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Colon Cancer Rates Decline, Highlighting Role of Screening

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April 28, 2014

Colon cancer rates have dropped by as much as 30% for adults aged 50 and older in the U.S., according to the latest statistics published by the American Cancer Society (ACS). The report is based on data from several national programs and registries. While more needs to be done to ensure widespread access to screening, the new data suggest that improved use of colonoscopy, in particular among people 50 to 75 years of age, has contributed to lowering colorectal cancer rates.

During the decade 2001-2010, overall incidence of new cases decreased by approximately 3% per year, with the largest drops among adults 65 and older. According to the ACS report, "the dramatic declines in colorectal cancer incidence over the past decade have been attributed to the widespread uptake of colonoscopy screening, which increased from 19% in 2000 to 55% in 2010 among adults aged 50 to 75 years." Colon cancer death rates decreased by a similar rate, about 3% per year, among both men and women during the same time period.

Colorectal cancer, commonly known as colon cancer, is the third most common cancer and the third leading cause of cancer death among men and women in the U.S., says the ACS. Based on the most recent analysis, over 70,000 men and 65,000 women will be diagnosed with colorectal cancer in 2014 and approximately 26,000 men and 24,000 women will die of the disease. While the exact cause is not known, risk appears to be associated with certain genetic, dietary, and lifestyle factors. It is both preventable and treatable if detected early, and studies have shown that regular screening could prevent one-third of colorectal cancer deaths in this country.

Current guidelines by several health organizations recommend universal screening of people at average risk beginning at age 50. For those with one or more risk factors for colon cancer, the recommendations are for earlier, more aggressive and more frequent screening.

Advice on the type of tests and frequency of screening vary somewhat, but most of these groups agree that colonoscopy and sigmoidoscopy are the preferred methods of screening. They can help prevent cancer by finding pre-cancerous polyps so they can be removed before they develop into cancer. Other methods only detect cancer after it has developed. [For more on screening recommendations, including risk factors and types of tests used, see Screening Tests For Adults 50 and Up: Colorectal cancer.]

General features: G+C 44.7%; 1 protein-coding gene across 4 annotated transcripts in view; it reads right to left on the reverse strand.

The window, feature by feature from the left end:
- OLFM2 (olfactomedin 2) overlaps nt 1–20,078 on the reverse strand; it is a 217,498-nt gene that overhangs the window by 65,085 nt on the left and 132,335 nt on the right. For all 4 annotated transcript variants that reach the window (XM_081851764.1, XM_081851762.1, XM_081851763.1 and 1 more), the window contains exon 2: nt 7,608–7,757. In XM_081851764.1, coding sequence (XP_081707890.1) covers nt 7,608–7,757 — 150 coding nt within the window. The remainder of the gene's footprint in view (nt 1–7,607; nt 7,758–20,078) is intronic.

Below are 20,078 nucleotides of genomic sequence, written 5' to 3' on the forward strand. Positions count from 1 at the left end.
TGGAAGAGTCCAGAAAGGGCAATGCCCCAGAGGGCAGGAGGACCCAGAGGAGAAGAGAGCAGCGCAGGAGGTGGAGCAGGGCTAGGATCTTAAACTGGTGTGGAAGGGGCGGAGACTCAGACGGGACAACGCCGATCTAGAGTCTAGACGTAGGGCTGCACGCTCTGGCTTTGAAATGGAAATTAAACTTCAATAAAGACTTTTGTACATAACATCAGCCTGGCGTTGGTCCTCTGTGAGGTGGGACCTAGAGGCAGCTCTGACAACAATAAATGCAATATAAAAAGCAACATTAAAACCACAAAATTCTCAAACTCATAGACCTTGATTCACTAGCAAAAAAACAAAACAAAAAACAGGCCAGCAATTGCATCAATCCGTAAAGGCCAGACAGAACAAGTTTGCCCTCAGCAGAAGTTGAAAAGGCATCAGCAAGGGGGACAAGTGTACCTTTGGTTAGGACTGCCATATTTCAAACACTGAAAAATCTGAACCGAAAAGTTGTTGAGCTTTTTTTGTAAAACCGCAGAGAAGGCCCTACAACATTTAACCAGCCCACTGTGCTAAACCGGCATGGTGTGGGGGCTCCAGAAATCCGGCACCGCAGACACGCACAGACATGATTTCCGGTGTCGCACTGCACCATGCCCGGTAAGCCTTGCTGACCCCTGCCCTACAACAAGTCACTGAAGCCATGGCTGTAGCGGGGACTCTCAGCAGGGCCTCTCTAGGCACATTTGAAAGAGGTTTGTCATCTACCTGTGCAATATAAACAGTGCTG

While the latest statistics are promising, the ACS pointed out some areas of concern. In particular, racial and socioeconomic differences were seen in the rates. Incidence and death rates during the 2006-2010 timeframe were found to be highest in African Americans and lowest in Asians/Pacific Islanders, with mortality rates among African Americans roughly 50% higher than those among Caucasians. The ACS stated that much of this disparity results from the disproportionately low socioeconomic status in the African American community in the U.S., leading the ACS to emphasize the importance of improving access to and encouraging participation in screening for all people for whom it is recommended.

Colonoscopy and sigmoidoscopy are very effective screening tools. However, these tests must be performed by a doctor, require some preparation, and are somewhat invasive. Improving other testing options might boost screening rates further. Researchers continue to examine the effectiveness of other, non-invasive screening methods, such as stool DNA tests (see Stool DNA Test Gets Nod from FDA Advisory Committee).

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NOTE: This article is based on research that utilizes the sources cited here as well as the collective experience of the Lab Tests Online Editorial Review Board. This article is periodically reviewed by the Editorial Board and may be updated as a result of the review. Any new sources cited will be added to the list and distinguished from the original sources used. To access online sources, copy and paste the URL into your browser.

Bankhead, Charles. Colon Cancer Deaths Decline. Published Mar 17, 2014 and updated Mar 17, 2014. MedPage Today. Available online through Accessed April 2014.

Siegel R, DeSantis C, and Jemal A. Colorectal cancer statistics, 2014. Article first published online Mar 17 2014. Available online through Accessed April 2014.

American Cancer Society. Report: More Colon Testing Leads to 30% Drop in Cancer Rates. By Stacy Simon. Article date: March 17, 2014. Available online at through Accessed April 2014.